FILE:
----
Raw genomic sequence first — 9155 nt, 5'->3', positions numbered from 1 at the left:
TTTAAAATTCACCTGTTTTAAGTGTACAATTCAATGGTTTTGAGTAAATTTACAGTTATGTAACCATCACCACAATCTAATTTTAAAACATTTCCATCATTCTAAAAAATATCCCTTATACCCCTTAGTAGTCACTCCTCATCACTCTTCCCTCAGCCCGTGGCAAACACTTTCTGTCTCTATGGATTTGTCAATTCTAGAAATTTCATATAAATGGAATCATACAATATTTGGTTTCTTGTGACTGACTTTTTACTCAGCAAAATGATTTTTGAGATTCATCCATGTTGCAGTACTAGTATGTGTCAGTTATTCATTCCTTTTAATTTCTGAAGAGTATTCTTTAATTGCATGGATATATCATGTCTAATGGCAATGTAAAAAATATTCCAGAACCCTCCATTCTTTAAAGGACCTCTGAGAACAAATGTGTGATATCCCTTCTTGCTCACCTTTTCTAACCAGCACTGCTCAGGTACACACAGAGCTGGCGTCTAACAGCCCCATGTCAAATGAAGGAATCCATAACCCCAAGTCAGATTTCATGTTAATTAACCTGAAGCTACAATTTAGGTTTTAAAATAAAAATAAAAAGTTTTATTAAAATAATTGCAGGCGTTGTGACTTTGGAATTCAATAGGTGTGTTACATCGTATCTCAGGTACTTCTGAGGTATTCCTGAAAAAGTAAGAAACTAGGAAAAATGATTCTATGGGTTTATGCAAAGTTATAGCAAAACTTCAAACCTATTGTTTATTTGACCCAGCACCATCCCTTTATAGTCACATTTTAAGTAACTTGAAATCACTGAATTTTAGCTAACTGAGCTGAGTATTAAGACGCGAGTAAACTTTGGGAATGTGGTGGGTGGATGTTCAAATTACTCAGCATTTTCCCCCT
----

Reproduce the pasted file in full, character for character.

Raw genomic sequence first — 9155 nt, 5'->3', positions numbered from 1 at the left:
TTTAAAATTCACCTGTTTTAAGTGTACAATTCAATGGTTTTGAGTAAATTTACAGTTATGTAACCATCACCACAATCTAATTTTAAAACATTTCCATCATTCTAAAAAATATCCCTTATACCCCTTAGTAGTCACTCCTCATCACTCTTCCCTCAGCCCGTGGCAAACACTTTCTGTCTCTATGGATTTGTCAATTCTAGAAATTTCATATAAATGGAATCATACAATATTTGGTTTCTTGTGACTGACTTTTTACTCAGCAAAATGATTTTTGAGATTCATCCATGTTGCAGTACTAGTATGTGTCAGTTATTCATTCCTTTTAATTTCTGAAGAGTATTCTTTAATTGCATGGATATATCATGTCTAATGGCAATGTAAAAAATATTCCAGAACCCTCCATTCTTTAAAGGACCTCTGAGAACAAATGTGTGATATCCCTTCTTGCTCACCTTTTCTAACCAGCACTGCTCAGGTACACACAGAGCTGGCGTCTAACAGCCCCATGTCAAATGAAGGAATCCATAACCCCAAGTCAGATTTCATGTTAATTAACCTGAAGCTACAATTTAGGTTTTAAAATAAAAATAAAAAGTTTTATTAAAATAATTGCAGGCGTTGTGACTTTGGAATTCAATAGGTGTGTTACATCGTATCTCAGGTACTTCTGAGGTATTCCTGAAAAAGTAAGAAACTAGGAAAAATGATTCTATGGGTTTATGCAAAGTTATAGCAAAACTTCAAACCTATTGTTTATTTGACCCAGCACCATCCCTTTATAGTCACATTTTAAGTAACTTGAAATCACTGAATTTTAGCTAACTGAGCTGAGTATTAAGACGCGAGTAAACTTTGGGAATGTGGTGGGTGGATGTTCAAATTACTCAGCATTTTCCCCCT